Condominium developments are generally high-rise buildings that are newly constructed with a wide variety of modern furnishings and amenities. Many condo units in Cambodia are situated in mixed-use developments, meaning the complex might also house retail space, commercial offices and, in some cases, hotels.
Apartments generally difer from condominiums in Cambodia by few factors. Apartments are usually found in buildings built before 2010 and are not eligible for strata titles. Apartments generally are not as tall as modern condos and mixed-use developments. Additionally, apartments are, in general, not serviced. Condos, on the other hand, usually are, and feature common facilities such as pool and gyms. Nevertheless, the two terms often overlap and are used used interchangeably in the Kingdom.Villa
Freestanding houses are referred to as villas, and usually have a garden or outdoor area. Villas are found across the country and are used to house both businesses, Cambodian families and expat renters. In the more central parts of Phnom Penh, well-maintained villas are in high demand. There are both newly built villas and restored colonial-era villas.
Traditionally, inner city villas were used for all purposes, such as retail, office and residential properties. However, with heavy property development in key districts of Phnom Penh, Siem Reap and Sihanoukville, many of these villas are being demolished to make way for new buildings and the supply of free-standing villas (outside of borey developments) has since dropped considerably.
Villas are also the premier property type within borey developments. Many borey developers ofer villas, twin villas and other variations within their projects. These types of properties generally carry the highest price tags. Villas are a particularly desired property type for wealthier Cambodia families, ofering a house and land investment with plenty of space for the extended family, pets and vehicles.Traditional wooden Khmer houses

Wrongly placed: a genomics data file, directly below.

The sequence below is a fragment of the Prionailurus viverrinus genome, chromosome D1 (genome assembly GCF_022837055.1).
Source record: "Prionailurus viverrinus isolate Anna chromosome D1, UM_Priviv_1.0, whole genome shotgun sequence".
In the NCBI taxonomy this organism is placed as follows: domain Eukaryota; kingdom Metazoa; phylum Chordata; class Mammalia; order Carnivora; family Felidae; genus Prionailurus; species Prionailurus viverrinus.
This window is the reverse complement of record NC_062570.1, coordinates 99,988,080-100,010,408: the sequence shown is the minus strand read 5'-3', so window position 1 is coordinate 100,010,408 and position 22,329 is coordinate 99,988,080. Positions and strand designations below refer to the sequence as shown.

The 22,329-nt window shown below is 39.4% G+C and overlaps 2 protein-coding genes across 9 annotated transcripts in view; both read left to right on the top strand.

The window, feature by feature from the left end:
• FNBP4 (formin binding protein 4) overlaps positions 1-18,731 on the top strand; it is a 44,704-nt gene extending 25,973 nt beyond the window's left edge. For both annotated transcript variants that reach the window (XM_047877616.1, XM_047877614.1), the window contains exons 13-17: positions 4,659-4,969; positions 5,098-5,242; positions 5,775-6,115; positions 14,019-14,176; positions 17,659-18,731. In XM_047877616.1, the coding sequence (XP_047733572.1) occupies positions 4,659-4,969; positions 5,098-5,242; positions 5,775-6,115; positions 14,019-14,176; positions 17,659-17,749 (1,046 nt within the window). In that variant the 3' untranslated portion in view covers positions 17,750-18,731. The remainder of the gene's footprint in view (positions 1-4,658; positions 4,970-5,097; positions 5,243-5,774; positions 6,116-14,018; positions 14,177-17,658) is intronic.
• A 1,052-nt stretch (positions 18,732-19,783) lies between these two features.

Traditional Khmer houses were originally made of wood and built on stilts to protect from foods. The area under the house is used as a family area or for keeping a family’s livestock safe at night.
Due to the continuous growth of the real estate sector, the majority of wood houses in central areas have been renovated, and the areas underneath have been turned into ground foor structures made of concrete. Many have been also converted into restaurants or tourism operations.
Outside of the inner city, however, these traditional houses remain prevalent, especially in districts prone to fooding.Shophouses and Renovated Shophouses
Khmer-style shophouses are still the predominant property type found in the Kingdom. They are generally a standard size of 4 meters by 16 meters (13 feet by 52 feet). Generally, these shophouses are two, three or four foors high, with a long and narrow layout. Shophouses sit in a row and share a joining wall with the neighbouring house.
Shophouses allow street access on the ground foor, meaning families are able to open small shops from their home. This house style is popular with Cambodia families for this reason, allowing an additional revenue stream, given the house is located in a trafcked area of the city or town. In some areas of Cambodian cities and key commercial streets it is also regulation that owners of shophouses use the retail space on the ground foor of their home and have some kind of shop, if they wish to reside there. Shophouses are rented either as individual units for each foor or as an entire house.